Scientists believe these creatures can be found in deep seas worldwide. They have been found in every major ocean, and off the coast of a number of countries. In the western Atlantic Ocean they have been found in the Gulf of Mexico, off the coast of Brazil, and other portions of South America.

In the eastern Atlantic Ocean specimens have been recorded near France, Portugal, and the Mid-Atlantic Ridge. They have also been spotted off the coast of Africa, Japan, Australia, New Zealand, and the United States.

Diet of the Goblin Shark

The bulk of this species’ diet consists of fish in the teleost infraclass, including dragonfish, rattails, anglerfish, and more. They are also known to feed on crustaceans and cephalopods like squid.

These sharks will prey on fish found both on the sea floor and in the water column. Because they are so slow moving, scientists believe these sharks are ambush predators. Their pinkish-red skin actually blends in when in the deep sea.

Goblin Shark and Human Interaction

Humans very rarely interact with goblin sharks. The only time they are seen is when they are inadvertently caught in the nets and lines of other fisheries. They are caught as bycatch in gillnets, trawls, and longline fisheries.

There is very little market for goblin shark meat or products. Those that are accidentally caught occur only infrequently, for example the black scabbardfish fishery only takes two or three per year. This infrequency suggests that at the moment they are relatively safe from human impacts.

Domestication

Goblin sharks have not been domesticated in any way.

Does the Goblin Shark Make a Good Pet

It is virtually impossible to keep goblin sharks in aquaria, none have ever survived longer than a week.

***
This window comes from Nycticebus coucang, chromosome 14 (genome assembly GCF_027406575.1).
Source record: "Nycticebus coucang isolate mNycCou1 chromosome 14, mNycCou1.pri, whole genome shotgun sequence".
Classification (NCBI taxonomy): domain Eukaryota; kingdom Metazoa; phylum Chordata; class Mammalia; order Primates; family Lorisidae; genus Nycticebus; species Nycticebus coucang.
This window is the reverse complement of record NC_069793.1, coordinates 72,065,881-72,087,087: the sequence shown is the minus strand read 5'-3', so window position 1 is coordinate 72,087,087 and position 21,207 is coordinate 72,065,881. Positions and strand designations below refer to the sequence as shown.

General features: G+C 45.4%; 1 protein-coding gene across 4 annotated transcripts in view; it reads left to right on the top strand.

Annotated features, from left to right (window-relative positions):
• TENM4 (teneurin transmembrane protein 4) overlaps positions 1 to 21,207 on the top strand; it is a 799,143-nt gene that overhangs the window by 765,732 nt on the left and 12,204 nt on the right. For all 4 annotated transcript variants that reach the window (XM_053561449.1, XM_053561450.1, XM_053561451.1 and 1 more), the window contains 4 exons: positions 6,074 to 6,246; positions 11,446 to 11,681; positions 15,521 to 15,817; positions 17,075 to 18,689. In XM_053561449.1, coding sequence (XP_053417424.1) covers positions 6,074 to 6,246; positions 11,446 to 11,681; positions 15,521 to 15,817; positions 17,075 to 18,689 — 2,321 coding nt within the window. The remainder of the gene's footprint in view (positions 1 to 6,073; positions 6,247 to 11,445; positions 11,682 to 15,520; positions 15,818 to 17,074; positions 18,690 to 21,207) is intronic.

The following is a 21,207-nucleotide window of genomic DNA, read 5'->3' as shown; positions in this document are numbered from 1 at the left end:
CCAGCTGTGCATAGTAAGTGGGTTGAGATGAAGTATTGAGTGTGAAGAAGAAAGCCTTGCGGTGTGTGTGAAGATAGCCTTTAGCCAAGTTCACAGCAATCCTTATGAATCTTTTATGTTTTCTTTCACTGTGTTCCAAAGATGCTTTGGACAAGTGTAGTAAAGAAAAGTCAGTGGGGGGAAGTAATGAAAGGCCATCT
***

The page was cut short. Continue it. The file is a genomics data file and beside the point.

Goblin Shark Care

We know very little about the care of goblin sharks. Any living specimens that have been captured have not survived longer than a week. They obviously require very specific temperatures, pressure, and other environmental factors to keep them alive.

Removing them from the depths would require slow and deliberate ascension to prevent damage from the pressure change. It can be assumed that their diet should replicate their natural prey as closely as possible.

Behavior of the Goblin Shark

Scientists have minimal knowledge of the behavior of these sharks, particularly because they are not observed in their natural habitat very frequently. They are not particularly speedy swimmers, and most likely spend their time lying in wait for prey to approach. They use their flexible mandibles to snap forward at prey when it comes within range.

Reproduction of the Goblin Shark

A pregnant female specimen has never been captured or observed, so scientists are unsure about many of the specifics of goblin shark reproduction. It can be speculated that they have biological similarities to the other mackerel sharks.

In other mackerel sharks the developing young grow by feeding on unfertilized eggs in a process known as oophagy. They probably give live birth to a small litter of young, called pups. It is likely that they are close to 32 in. at birth, as that is the smallest specimen every collected.